Macrae, C.N., A.B. Milne, and G.V. Bodenhausen, Stereotypes as energy-saving devices: a peek inside the cognitive toolbox. Journal of Personality and Social Psychology, 1994. 66(1): p. 37-47. 2 Tajfel, H., et al., Social categorization and intergroup behavior. European Journal of Psychology, 1971. 1: p. 149-177. 3 Asch, S.E., Social Psychology. 1952, Englewood Cliffs, NJ: Prentice Hall. 4 Spencer, S.J., et al., Automatic activation of stereotypes: The role of self-image threat. Personality and Social Psychology Bulletin, 1994. 24: p. 1138-1152. 5 Mannix, E.A. and M.A. Neale, What Difference Makes a Difference? Psychological Science in the Public Interest, 2005. 6(2): p. 31-32. 6 Kanter, R.M., Men and Women of the Corporation. 1993: New York: Basic Books.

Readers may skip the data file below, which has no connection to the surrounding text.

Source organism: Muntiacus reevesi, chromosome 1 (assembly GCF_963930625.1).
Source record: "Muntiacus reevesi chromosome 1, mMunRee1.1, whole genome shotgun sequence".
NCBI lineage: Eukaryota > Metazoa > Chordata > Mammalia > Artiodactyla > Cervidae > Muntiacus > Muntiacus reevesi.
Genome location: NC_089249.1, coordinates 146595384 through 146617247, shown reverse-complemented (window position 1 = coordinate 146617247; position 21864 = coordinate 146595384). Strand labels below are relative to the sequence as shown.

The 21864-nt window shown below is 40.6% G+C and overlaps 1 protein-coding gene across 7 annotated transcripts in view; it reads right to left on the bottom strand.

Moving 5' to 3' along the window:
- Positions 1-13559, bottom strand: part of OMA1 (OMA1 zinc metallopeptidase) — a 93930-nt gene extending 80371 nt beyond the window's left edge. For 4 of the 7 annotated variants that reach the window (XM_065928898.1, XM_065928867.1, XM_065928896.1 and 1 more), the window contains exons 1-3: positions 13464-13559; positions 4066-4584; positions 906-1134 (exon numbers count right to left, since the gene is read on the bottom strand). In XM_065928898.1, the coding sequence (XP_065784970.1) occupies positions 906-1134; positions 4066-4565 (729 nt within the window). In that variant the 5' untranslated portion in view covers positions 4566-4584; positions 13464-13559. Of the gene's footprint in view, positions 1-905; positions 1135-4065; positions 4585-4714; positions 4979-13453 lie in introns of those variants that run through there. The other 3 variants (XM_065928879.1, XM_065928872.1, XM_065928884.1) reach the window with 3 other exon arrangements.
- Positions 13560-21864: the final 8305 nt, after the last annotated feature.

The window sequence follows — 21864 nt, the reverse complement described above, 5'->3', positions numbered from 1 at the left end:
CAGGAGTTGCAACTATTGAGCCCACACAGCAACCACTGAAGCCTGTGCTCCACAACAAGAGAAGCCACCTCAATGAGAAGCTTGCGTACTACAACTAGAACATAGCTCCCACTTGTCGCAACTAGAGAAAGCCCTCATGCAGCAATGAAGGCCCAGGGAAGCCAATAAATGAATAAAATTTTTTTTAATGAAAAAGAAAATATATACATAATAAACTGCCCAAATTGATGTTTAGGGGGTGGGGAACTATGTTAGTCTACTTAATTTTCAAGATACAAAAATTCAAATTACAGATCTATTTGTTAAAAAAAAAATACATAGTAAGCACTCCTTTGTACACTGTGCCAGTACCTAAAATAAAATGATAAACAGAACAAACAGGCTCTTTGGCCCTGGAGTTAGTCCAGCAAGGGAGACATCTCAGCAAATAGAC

scrutiny than her male peers, and her gender becomes a lens through which her work is evaluated. This leads to the work actions, communication, and performance of the woman to be judged through a stereotypical gender lens. In this context, attitudes that reward men who act assertively as leaders punish women who achieve the same successes and exhibit similar behaviors.7 This represents a significant barrier to women at the upper echelons of the organization, and their performance evaluations are likely to suffer. The ways in which stereotyping affect technical women ! Even with equal qualifications and achievements to those of their male counterparts, women are perceived less favorably in terms of their ability and accomplishments this stereotyping tends to be reflected in evaluations and promotions and places women at a disadvantage for advancement.8 ! Women who are in minority status are also more likely to be pushed toward tasks that are stereotypically feminine, such as support work.9 ! Given equivalent positions, men are perceived as more influential than women. Men are also more likely to resist influence from women. Women need to show exceptional competence to be taken seriously as influencers double standard of competence, a phenomenon that, because of stereotyping, is especially true in masculine domains. 10 ! Research shows that women are not afforded as much of a repertoire of behaviors when it comes to assertiveness. That is, technical women are either viewed as not assertive enough or too assertive. Women benefit from self-monitoring in order to match the style of participants in the situation, thus modulating their level of assertiveness based on the context.11 ! Women are more likely to be stereotyped as family focused and unwilling to travel and therefore tend to be passed up for promotions. 12 This is labeled The